By Tony Kryzanowski
Alberta sawmill owner Guido Unger is attempting to accomplish something extremely rare in the Canadian forest industry. He is taking the quantum leap from operating a fairly small, low-tech sawmill with essentially a headrig, carriage and board edger to a large, high production, high performance, USNR canter line.
The refurbished USNR canter line (below), circa 1994, formerly worked at Weyerhaeuser’s sawmill in Okanagan Falls, B.C.
It’s a bit like driving a Volkswagen while rebuilding a Porsche in the garage.
The opportunity to invest $1.5 million to both purchase and refurbish the 1993 vintage USNR line fell into Unger’s lap about two years ago when Weyerhaeuser Canada transported the line from its mothballed plant in Okanagan Falls, B.C. to Drayton Valley, Alberta. Its intention was to put the equipment to work at its Drayton Valley sawmill.
However, Weyerhaeuser changed its plans and decided instead to spend $23 million on a new line, which made the USNR line surplus. It was sitting in pieces in Weyerhaeuser’s yard. It consisted of a double-length infeed, canter heads, a horizontal double arbor for pulling sideboards, a transfer for separating sideboards from the centre cant, and a vertical double arbor edger.
Unger, owner of Unger’s Lumber & Posts, is a regular customer for Weyerhaeuser’s oversized logs. During one visit, they made him an offer he couldn’t refuse—to purchase the old USNR line. It was the chance of a lifetime for a sawmill owner with enough guts to take on such a project.
Since then, it’s been two years of sweat and working with a group of dedicated trades people, but Unger hopes to run his first log through his refurbished USNR line by August. Unger says what made the plan feasible was that Weyerhaeuser had already shipped the USNR line to Drayton Valley, and that they were willing to work with him to make the deal a reality. So it was just a matter of building proper concrete pilings and transporting the pieces to his business, located about 15 minutes southwest of Drayton Valley, and reassembling the components.
Luckily, he has found the right technical people familiar with the technology to help him bring this monster USNR line back to life. With a little help from his friends, the puzzle is slowly coming together. Other components such as transfer decks and incline conveyors have been purchased from bone yards and auction sales to make the sawmill completely functional.
Helping him are: Scott Hudson from Hudson Holdings in Lillooet, B.C. with PLC, machine centre control, and human-machine interface set up; Malcolm Cameron, also from Lillooet, for electrical engineering assistance; Surrey, B.C.-based, MPM Engineering, which provided the original programming for the sawmill line; fabricator and assembly lead Ben Karlstrom, owner of Karlstrom Industrial in Drayton Valley; Stan Hood from Wel-Mil Industries in Wainwright, Alberta; Bob Patterson with BOS Energy Management from Drayton Valley; and Tim Pollard from TJP Welding in Drayton Valley. Crane services were provided by TBWL and Hayduk Picker Service, both from Drayton Valley.
“If it wasn’t for people like Ben and Stan, there is no way that I could have taken on this project,” says Unger, adding that he wanted to hire as many local contractors as possible since they support his business.
Karlstrom says he has been working many long hours over the past two years so that Unger can put the new line into production by August. Production from Unger’s current sawmill line is between 15,000 and 18,000 board feet per shift. The goal is to ramp up production to about 50,000 board feet per shift with the refurbished USNR line.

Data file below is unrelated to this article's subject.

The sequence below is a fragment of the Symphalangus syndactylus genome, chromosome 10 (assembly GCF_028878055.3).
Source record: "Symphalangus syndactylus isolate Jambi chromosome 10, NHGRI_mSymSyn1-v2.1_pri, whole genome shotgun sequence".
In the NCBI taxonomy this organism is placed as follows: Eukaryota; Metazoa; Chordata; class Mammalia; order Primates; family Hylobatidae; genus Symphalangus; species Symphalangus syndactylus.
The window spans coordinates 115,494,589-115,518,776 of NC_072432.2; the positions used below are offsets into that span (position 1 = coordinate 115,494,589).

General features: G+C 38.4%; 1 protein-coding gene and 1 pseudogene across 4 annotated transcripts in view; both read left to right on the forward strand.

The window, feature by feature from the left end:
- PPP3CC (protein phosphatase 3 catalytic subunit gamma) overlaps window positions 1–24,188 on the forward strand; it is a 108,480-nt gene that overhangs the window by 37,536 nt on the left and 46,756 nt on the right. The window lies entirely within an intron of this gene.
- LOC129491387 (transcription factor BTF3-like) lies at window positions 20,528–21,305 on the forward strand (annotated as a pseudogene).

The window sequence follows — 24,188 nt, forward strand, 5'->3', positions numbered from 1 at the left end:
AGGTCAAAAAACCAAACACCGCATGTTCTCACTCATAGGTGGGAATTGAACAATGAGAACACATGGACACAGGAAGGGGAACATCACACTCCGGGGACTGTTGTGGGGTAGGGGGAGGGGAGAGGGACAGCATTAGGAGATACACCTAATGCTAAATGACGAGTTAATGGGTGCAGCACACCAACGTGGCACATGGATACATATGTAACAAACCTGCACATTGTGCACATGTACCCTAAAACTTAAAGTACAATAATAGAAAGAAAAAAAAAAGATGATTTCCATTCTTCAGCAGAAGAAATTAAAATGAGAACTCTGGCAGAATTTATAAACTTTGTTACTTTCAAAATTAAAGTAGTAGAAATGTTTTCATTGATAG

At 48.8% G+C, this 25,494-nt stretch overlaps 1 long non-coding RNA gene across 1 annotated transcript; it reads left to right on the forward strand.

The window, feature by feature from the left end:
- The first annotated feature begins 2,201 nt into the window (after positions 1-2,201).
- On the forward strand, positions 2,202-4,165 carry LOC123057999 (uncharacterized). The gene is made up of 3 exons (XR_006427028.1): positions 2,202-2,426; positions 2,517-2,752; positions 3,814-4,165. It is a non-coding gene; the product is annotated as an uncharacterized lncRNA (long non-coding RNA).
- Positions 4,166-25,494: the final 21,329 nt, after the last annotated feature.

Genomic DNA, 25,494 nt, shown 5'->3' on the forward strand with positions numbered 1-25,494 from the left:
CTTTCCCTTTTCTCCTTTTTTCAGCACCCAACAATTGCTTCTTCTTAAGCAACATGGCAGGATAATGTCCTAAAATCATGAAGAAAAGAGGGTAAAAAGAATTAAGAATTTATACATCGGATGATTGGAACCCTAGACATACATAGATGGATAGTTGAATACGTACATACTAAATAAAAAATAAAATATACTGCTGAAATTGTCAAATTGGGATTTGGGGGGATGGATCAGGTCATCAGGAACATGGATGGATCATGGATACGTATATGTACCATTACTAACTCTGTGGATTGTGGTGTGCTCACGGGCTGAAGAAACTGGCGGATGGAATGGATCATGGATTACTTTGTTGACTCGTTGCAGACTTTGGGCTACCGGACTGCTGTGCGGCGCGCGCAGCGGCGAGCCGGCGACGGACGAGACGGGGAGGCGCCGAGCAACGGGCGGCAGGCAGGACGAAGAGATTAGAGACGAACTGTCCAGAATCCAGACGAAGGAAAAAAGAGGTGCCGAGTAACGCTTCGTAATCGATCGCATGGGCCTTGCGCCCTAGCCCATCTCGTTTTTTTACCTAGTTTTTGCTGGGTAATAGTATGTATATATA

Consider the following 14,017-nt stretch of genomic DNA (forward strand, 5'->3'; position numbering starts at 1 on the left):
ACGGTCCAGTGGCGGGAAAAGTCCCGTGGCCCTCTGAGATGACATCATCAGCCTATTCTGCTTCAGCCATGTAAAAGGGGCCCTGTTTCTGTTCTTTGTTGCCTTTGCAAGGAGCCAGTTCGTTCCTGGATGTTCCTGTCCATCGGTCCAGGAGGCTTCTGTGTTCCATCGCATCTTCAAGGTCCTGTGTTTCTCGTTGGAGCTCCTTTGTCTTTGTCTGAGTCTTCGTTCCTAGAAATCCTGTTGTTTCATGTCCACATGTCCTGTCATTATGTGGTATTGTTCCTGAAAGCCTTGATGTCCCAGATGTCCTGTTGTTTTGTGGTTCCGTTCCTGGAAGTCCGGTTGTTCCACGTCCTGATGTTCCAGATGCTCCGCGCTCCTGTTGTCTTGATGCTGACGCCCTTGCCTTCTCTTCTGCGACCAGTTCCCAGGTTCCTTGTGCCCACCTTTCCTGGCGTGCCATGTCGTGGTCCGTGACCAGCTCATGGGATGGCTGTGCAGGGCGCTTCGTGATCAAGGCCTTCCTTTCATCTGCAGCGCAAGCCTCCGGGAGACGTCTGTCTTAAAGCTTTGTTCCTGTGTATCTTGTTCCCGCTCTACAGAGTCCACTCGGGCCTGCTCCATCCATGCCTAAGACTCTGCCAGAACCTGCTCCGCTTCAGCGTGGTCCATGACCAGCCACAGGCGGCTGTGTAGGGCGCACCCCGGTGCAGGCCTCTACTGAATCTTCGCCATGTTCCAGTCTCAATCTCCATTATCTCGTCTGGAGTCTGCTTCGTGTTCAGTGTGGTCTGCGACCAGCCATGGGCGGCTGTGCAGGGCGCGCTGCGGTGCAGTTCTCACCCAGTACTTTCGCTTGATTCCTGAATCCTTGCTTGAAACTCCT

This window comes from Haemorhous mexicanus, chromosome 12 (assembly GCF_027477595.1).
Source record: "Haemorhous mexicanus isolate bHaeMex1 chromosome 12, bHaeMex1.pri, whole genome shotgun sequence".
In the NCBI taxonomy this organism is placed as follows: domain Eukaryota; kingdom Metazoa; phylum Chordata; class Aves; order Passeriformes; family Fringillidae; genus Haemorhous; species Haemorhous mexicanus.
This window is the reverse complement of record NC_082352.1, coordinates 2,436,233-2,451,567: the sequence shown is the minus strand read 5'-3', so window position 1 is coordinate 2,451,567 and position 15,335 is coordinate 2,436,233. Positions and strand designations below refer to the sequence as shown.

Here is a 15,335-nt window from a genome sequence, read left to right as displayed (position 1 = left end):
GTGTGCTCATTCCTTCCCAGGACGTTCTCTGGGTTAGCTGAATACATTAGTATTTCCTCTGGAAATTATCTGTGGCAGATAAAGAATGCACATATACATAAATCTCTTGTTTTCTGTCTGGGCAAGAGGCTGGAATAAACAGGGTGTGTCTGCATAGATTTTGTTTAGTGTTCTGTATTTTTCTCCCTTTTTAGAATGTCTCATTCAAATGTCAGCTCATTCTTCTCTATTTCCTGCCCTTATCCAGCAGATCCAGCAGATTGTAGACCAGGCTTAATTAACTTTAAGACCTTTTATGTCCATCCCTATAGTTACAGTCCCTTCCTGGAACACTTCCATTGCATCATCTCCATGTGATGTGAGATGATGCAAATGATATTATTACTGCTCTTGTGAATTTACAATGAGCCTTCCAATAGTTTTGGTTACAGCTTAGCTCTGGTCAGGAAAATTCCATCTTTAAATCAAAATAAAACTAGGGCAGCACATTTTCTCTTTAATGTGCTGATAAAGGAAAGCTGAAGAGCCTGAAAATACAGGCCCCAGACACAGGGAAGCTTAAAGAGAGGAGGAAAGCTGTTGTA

The son of German immigrants, 39-year-old Guido Unger took over ownership of the sawmill from his father, John. The business began as a post manufacturer, in 1975. As farmers and ranchers purchased posts from John, they wanted to know if he could also provide them with corral and fencing material. Given the demand, he found a partner with a portable sawmill and they expanded their product line. Eventually, John became sole owner of the business, with his son, Guido, taking over the helm nine years ago. As he grew up, Guido worked a lot with his dad in the business.
“I was kind of my dad’s swamper, so wherever he went, I went,” says Guido. “I was riding in the loader at three years old. I started working at the sawmill when I was 11-years-old, piling posts and tying lumber.” When he finished high school, he began working at the sawmill full time.
Today, the sawmill operates a modified headrig, that John installed in 1994, as the main breakdown unit and the business has evolved into making specialty wood products anywhere from 1” X 4” to 12” X 12”, primarily for the agriculture and oil and gas industries. They manufacture products based on customer orders, and they get calls almost every day for smaller orders—specialty items that local lumber yards don’t stock.
“Whatever we are selling that day, that’s what we are making that day,” says Guido, although they do stockpile some popular items to ensure they can fill orders when they come in. Although relatively quiet these days, the oil industry is a big part of the Drayton Valley and area economy, and Unger’s Lumber & Posts is a major supplier of 3” X 12” timbers to the industry.
“They use them in this area by laying them underneath production vessels and shacks to keep the steel out of the mud, so that if they have to move them, they aren’t frozen into the ground,” says Guido.
As the oil industry in the area grew over the past 30 years, so did the Unger operation, starting out sawmilling a couple hundred thousand board feet annually to about 2.5 million board feet last year. In fact, business has grown to such an extent that by the mid-1980s, the Ungers shut down their cattle business to focus exclusively on their sawmill.
“You were up all night calving and then up all day sawing,” says Guido. “So one of them had to give.”
Production at Unger’s Lumber & Posts is expected to jump from about 15,000 board feet per shift to 50,000 board feet per shift when the refurbished USNR line is fired up this August.